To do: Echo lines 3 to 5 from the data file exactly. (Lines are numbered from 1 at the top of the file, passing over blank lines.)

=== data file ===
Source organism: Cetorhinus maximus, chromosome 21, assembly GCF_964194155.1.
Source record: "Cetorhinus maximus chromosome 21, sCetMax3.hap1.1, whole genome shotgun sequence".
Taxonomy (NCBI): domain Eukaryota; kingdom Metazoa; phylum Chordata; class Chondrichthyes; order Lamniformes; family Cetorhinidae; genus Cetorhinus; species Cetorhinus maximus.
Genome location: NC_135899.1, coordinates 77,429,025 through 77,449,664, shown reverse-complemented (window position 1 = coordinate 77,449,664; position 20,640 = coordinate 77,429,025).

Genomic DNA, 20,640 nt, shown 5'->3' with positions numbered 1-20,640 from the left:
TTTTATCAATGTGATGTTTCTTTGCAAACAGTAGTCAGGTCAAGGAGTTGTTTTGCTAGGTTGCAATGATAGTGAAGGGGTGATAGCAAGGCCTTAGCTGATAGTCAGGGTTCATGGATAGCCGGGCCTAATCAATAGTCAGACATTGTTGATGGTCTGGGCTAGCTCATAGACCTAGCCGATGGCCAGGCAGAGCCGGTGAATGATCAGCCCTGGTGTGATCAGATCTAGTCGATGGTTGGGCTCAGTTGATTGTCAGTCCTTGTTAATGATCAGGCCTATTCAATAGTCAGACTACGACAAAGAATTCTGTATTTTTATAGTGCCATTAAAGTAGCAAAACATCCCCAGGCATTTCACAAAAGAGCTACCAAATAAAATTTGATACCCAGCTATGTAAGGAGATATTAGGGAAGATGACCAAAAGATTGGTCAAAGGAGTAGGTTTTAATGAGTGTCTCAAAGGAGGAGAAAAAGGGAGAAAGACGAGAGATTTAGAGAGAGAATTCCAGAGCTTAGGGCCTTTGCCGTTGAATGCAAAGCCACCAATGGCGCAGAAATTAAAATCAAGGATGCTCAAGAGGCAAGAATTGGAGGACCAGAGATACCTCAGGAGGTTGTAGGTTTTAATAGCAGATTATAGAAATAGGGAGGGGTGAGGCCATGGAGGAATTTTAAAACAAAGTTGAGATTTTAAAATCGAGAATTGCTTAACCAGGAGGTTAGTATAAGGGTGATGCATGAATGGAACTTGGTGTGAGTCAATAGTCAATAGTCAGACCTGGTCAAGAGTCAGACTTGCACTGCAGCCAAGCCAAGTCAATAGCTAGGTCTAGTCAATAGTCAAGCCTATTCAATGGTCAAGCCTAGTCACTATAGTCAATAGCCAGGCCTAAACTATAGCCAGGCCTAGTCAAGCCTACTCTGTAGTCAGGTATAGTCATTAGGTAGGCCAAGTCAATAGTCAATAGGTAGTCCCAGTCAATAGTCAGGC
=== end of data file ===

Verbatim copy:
Taxonomy (NCBI): domain Eukaryota; kingdom Metazoa; phylum Chordata; class Chondrichthyes; order Lamniformes; family Cetorhinidae; genus Cetorhinus; species Cetorhinus maximus.
Genome location: NC_135899.1, coordinates 77,429,025 through 77,449,664, shown reverse-complemented (window position 1 = coordinate 77,449,664; position 20,640 = coordinate 77,429,025).

Genomic DNA, 20,640 nt, shown 5'->3' with positions numbered 1-20,640 from the left: